In April 1998, Bloomington was hit by its biggest single economic shock to-date, the announced closing of the RCA/Thomson television plant located just south of downtown. The plant, which consisted of several buildings of various ages and conditions, was sited on approximately 200 acres of prime urban real estate. Thomson, the multinational corporation that bought RCA from General Electric, began fielding offers for the real estate. However, even before it was sold, there were published concerns about the viability of several of the on-site structures -- especially regarding asbestos remediation.

Indeed, one of several plans being floated that April, as reported in the Herald-Times, included the possibility of demolishing the older, obsolete structures and replacing them with new so-called "flex" buildings. Finally, Gov. Frank O'Bannon declared the site a "community revitalization enhancement district" (CREED), which allowed the city to use future state and local revenues to help redevelop the property. At the same time, the quasi-public Bloomington Economic Development Corp. (BEDC), funded with over a hundred thousand dollars of tax money a year, began to aggressively market this piece of very private property.

In January 1999, a group of investors bought the Thomson property for a reported $12 million. The investors included local businessmen such as John Bender of Bender Lumber, prominent local attorney Skip Harrell of Andrews, Harrell, Mann, Carmin & Parker, and developers Tim Mitchell and Peter Dvorak. By way of illustrating the interdependencies of the urban growth machine, let us point out that Dvorak had developed, among other things, the Johnson Creamery building, which houses both the BEDC and the Bloomington Chamber of Commerce, as well as the Lockerbie Courts luxury condominium complex on North Walnut Street, which received a generous tax abatement granted by the Bloomington City Council. Angela Parker, of Andrews, Harrell, Mann, Carmin & Parker, has acted as the Bloomington Chamber of Commerce's point-person on the city's Growth Policies Plan.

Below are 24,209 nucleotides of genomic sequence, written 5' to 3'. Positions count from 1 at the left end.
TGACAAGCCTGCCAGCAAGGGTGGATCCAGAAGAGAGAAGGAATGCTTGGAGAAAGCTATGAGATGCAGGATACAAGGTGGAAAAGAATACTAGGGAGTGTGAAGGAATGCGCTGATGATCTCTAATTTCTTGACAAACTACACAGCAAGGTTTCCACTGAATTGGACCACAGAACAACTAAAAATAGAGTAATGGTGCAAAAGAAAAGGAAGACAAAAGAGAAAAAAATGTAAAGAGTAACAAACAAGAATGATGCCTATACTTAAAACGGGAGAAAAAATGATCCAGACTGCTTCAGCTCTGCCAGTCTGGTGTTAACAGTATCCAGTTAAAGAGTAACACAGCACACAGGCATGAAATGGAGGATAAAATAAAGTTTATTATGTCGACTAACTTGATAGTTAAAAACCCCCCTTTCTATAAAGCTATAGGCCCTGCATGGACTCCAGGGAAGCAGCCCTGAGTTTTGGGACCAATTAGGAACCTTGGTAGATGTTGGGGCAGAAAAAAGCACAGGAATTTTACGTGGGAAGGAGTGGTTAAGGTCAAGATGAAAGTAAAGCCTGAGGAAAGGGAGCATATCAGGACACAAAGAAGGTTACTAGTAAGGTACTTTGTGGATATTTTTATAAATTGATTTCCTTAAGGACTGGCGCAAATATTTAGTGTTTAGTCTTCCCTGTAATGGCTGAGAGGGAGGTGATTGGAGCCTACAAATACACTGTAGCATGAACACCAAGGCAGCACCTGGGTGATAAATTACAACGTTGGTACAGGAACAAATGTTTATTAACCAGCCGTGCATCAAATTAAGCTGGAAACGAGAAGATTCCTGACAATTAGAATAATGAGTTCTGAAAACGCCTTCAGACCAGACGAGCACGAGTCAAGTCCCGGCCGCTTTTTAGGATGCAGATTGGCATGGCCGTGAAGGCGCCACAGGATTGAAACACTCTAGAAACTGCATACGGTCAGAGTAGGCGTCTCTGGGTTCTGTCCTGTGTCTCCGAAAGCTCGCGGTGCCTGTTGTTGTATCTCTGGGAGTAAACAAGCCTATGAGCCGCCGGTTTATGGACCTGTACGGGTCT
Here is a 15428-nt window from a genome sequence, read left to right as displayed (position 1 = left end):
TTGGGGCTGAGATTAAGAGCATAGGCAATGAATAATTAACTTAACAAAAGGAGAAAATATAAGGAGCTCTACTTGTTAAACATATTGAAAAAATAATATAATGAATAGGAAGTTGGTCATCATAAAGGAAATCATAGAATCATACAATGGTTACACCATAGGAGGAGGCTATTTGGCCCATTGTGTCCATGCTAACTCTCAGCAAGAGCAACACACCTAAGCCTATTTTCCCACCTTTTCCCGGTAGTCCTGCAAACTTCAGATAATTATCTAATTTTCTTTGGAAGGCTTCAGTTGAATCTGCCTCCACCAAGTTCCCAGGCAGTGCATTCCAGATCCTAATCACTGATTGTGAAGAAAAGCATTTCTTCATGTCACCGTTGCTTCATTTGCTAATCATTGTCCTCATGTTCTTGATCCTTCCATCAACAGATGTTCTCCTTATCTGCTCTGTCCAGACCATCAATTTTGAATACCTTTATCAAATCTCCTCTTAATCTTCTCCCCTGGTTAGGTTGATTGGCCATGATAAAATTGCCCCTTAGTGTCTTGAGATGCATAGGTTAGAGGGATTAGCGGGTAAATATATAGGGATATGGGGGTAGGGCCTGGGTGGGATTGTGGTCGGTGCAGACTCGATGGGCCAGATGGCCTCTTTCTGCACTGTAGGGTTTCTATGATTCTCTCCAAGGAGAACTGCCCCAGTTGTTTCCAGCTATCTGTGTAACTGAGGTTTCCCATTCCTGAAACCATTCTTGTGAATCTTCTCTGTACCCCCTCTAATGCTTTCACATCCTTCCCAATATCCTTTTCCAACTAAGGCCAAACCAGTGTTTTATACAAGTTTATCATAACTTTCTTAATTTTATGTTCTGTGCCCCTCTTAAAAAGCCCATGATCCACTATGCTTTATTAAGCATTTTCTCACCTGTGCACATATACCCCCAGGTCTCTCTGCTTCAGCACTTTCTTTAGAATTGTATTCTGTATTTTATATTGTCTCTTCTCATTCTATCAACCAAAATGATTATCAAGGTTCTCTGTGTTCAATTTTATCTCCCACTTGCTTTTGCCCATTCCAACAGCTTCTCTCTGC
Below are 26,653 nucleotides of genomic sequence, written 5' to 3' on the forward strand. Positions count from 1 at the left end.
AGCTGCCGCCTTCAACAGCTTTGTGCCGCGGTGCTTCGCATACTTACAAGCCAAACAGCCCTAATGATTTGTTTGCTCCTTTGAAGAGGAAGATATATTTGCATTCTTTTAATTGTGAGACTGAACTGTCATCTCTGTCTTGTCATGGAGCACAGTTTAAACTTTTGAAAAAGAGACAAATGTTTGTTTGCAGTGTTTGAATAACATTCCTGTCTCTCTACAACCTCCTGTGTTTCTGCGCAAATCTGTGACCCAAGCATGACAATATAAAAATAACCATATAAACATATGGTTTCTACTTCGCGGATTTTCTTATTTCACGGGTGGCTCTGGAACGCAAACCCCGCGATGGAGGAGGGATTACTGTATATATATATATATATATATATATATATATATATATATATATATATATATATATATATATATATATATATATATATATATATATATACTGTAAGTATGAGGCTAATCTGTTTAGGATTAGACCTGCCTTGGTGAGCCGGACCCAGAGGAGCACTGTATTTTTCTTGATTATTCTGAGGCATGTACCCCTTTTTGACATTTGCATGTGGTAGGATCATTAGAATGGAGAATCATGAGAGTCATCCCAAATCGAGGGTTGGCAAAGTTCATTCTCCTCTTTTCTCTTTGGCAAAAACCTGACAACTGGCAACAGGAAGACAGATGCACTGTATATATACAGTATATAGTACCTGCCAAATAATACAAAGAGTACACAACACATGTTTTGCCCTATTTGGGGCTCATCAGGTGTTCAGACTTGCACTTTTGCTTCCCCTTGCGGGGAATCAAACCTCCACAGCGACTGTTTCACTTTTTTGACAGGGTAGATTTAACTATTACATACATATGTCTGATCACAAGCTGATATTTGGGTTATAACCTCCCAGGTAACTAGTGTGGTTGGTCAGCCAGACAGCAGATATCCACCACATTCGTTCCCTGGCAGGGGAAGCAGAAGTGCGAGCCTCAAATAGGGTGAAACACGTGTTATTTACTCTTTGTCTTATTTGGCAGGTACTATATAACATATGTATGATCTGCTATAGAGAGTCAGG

The purchasers, of course, performed their pre-purchase due diligence on the property and were well aware - now nine months after the property went on the market - of any special issues it might have. In particular, they were well aware of the conditions of the buildings and the possibility, raised earlier, that some of them were economically unviable. In other words, the $12 million paid (just $65,000 per acre of prime urban real estate) was accurately reflective of the true market value of the property and appropriately discounted for the possibility that one or more of the buildings would need to be demolished before redevelopment could occur.